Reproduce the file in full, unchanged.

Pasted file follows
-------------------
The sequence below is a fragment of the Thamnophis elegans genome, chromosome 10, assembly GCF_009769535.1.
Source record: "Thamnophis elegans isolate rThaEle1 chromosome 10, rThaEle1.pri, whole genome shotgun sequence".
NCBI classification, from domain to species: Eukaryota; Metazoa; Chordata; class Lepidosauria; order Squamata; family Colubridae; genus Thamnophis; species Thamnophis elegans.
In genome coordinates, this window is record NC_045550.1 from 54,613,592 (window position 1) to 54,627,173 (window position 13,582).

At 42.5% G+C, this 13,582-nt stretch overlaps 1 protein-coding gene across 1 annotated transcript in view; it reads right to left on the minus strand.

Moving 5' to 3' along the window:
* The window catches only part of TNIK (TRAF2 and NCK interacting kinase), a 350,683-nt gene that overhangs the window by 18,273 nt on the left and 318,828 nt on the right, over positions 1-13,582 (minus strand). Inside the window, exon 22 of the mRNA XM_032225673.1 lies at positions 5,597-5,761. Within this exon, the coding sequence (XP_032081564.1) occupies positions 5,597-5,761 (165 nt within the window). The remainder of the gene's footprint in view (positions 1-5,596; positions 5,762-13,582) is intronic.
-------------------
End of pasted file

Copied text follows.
The sequence below is a fragment of the Thamnophis elegans genome, chromosome 10, assembly GCF_009769535.1.
Source record: "Thamnophis elegans isolate rThaEle1 chromosome 10, rThaEle1.pri, whole genome shotgun sequence".
NCBI classification, from domain to species: Eukaryota; Metazoa; Chordata; class Lepidosauria; order Squamata; family Colubridae; genus Thamnophis; species Thamnophis elegans.
In genome coordinates, this window is record NC_045550.1 from 54,613,592 (window position 1) to 54,627,173 (window position 13,582).

At 42.5% G+C, this 13,582-nt stretch overlaps 1 protein-coding gene across 1 annotated transcript in view; it reads right to left on the minus strand.

Moving 5' to 3' along the window:
* The window catches only part of TNIK (TRAF2 and NCK interacting kinase), a 350,683-nt gene that overhangs the window by 18,273 nt on the left and 318,828 nt on the right, over positions 1-13,582 (minus strand). Inside the window, exon 22 of the mRNA XM_032225673.1 lies at positions 5,597-5,761. Within this exon, the coding sequence (XP_032081564.1) occupies positions 5,597-5,761 (165 nt within the window). The remainder of the gene's footprint in view (positions 1-5,596; positions 5,762-13,582) is intronic.